Nov 26

Potential Mets’ 2015 Batting Order

Let’s assume the Mets won’t make any significant additions at the Winter Meetings, and what we have now is what we’ll get Opening Day. Given that, here’s what I see as a potential batting order:

Juan Lagares, CF: In the absence of a legit leadoff hitter, the Mets would be making a gamble. Lagares has the speed and showed he can steal a base. He must improve his on-base percentage and cut his strikeouts.

Daniel Murphy, 2B: Let’s begin with this notion: He won ‘t be traded. Murphy is patient at the plate and can hit to the opposite field. Those are important qualities for a No. 2 hitter.

David Wright, 3B: In theory, a team’s best hitter – the combination of average and power – bats third. The Mets are hoping for Wright to hit for more power after an injury-shortened 2014 season.

Lucas Duda, 1B: He has the potential to be the power bat the Mets have long needed. Last year, he hit 30 homers with 92 RBI. Of his 130 hits, 57 went for extra bases. He still strikes out too much, evidenced by his 135-69 strikeouts-to-walks ratio.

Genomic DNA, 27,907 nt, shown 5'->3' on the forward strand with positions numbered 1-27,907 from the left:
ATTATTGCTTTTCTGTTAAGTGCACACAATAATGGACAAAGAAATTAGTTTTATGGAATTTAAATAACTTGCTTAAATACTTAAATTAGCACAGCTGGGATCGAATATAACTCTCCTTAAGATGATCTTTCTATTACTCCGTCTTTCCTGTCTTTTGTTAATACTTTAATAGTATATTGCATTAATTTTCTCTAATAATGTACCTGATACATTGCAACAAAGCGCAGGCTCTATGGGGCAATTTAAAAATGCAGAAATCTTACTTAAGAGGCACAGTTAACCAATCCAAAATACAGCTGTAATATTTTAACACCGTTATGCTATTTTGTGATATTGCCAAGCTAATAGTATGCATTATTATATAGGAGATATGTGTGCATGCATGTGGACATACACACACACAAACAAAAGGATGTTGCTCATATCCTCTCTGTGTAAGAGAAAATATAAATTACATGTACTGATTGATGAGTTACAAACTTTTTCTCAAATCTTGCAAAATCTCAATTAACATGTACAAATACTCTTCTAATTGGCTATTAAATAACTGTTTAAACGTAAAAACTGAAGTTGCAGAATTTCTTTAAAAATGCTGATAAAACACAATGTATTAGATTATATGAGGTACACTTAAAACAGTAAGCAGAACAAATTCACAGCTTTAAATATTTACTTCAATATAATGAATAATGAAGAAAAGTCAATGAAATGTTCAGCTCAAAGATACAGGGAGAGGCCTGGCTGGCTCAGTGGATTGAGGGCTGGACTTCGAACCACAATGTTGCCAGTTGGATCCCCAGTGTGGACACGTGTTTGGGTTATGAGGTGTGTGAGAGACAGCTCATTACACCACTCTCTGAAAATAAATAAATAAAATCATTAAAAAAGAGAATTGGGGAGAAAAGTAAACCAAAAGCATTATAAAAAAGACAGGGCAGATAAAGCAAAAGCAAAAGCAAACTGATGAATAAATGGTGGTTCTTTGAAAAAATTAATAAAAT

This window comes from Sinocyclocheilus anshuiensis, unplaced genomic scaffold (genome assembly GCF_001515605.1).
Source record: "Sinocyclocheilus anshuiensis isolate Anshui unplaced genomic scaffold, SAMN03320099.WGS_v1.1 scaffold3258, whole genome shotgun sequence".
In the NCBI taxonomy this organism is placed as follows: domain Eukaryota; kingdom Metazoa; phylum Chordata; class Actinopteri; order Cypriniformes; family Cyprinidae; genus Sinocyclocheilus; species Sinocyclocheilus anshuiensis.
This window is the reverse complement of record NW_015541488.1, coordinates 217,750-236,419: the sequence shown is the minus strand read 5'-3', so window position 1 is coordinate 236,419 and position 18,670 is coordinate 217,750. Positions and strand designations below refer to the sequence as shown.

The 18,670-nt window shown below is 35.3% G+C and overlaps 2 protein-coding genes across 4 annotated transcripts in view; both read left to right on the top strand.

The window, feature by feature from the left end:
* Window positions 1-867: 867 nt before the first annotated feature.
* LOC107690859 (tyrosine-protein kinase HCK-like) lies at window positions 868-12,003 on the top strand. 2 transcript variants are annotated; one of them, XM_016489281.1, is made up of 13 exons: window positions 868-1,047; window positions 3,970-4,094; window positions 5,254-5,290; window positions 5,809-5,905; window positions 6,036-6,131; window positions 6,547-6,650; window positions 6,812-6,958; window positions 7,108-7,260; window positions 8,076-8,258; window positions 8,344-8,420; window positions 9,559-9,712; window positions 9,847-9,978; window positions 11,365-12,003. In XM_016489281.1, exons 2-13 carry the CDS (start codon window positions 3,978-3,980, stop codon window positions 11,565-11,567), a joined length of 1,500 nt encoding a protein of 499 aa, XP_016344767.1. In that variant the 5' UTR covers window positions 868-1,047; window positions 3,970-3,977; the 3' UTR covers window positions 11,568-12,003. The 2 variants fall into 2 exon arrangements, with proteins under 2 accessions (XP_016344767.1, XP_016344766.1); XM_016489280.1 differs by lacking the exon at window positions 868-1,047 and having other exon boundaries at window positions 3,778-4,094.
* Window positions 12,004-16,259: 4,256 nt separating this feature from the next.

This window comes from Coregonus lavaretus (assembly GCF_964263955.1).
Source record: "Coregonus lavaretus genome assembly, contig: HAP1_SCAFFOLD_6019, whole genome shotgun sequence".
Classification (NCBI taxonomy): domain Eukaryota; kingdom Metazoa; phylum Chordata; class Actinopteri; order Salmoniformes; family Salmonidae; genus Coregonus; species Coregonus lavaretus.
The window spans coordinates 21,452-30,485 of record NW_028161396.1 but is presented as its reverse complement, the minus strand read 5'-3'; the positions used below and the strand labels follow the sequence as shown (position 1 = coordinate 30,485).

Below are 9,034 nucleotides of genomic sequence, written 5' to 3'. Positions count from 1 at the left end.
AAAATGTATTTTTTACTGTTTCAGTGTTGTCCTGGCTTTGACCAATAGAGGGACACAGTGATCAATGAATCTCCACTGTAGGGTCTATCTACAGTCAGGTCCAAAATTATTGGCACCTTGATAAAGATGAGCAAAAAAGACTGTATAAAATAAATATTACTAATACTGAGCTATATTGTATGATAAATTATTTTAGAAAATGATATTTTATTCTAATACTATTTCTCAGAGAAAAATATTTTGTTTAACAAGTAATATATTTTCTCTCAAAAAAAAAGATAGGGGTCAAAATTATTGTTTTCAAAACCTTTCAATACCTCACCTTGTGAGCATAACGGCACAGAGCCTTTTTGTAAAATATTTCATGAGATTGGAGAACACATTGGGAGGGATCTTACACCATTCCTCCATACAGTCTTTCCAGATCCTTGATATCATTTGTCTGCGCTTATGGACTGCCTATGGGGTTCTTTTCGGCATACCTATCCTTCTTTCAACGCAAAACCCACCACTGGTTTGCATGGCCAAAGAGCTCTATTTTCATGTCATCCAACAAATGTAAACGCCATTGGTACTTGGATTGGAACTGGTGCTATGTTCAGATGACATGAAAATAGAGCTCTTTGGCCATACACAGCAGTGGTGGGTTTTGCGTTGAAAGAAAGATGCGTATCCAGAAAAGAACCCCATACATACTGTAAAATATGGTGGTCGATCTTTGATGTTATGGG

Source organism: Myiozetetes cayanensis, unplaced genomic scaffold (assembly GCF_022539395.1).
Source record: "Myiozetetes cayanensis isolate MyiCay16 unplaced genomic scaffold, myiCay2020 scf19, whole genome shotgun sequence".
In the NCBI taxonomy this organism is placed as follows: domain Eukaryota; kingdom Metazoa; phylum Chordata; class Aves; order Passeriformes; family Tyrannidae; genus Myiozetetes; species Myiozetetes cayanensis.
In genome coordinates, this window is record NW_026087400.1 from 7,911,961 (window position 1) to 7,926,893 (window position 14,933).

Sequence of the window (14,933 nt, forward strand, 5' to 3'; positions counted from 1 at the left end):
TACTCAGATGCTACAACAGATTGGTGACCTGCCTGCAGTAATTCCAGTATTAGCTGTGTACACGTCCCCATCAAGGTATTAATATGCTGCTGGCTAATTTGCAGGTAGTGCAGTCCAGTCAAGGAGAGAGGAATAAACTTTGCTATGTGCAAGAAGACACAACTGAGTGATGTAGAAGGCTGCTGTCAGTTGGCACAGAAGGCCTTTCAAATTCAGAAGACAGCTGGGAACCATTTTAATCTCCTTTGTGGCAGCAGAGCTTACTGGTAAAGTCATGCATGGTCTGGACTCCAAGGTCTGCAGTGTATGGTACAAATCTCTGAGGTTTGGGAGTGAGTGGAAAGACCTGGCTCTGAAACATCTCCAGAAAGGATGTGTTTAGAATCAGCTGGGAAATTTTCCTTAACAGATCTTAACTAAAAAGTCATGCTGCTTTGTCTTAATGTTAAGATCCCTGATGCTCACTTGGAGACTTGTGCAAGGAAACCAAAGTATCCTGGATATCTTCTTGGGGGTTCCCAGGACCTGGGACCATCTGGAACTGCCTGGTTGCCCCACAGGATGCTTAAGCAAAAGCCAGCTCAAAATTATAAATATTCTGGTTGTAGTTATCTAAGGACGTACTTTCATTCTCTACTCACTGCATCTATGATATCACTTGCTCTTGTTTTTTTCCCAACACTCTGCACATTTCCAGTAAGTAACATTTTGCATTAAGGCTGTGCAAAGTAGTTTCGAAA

Michael Cuddyer, LF: Injuries limited him to only 49 games and 190 at-bats last season. However, he won the NL batting title in 2013 and hit 20 homers with a .389 on-base percentage. That player could give the Mets a potent middle-of-the-order.

Curtis Granderson, RF: He could hit fifth, but I’ll slot him sixth to separate the left-handed hitters between Cuddyer. It might be too much for him to hit 40 homers as he did with the Yankees, but 30 shouldn’t be out of the question. Isn’t that why they moved in the fences?

Travis d’Arnaud, C: He hit 13 homers in only 385 at-bats leading to expectations of possibly 20 over a full season (just 108 games in 2014). He’s still a work in progress, but the Mets are hopeful.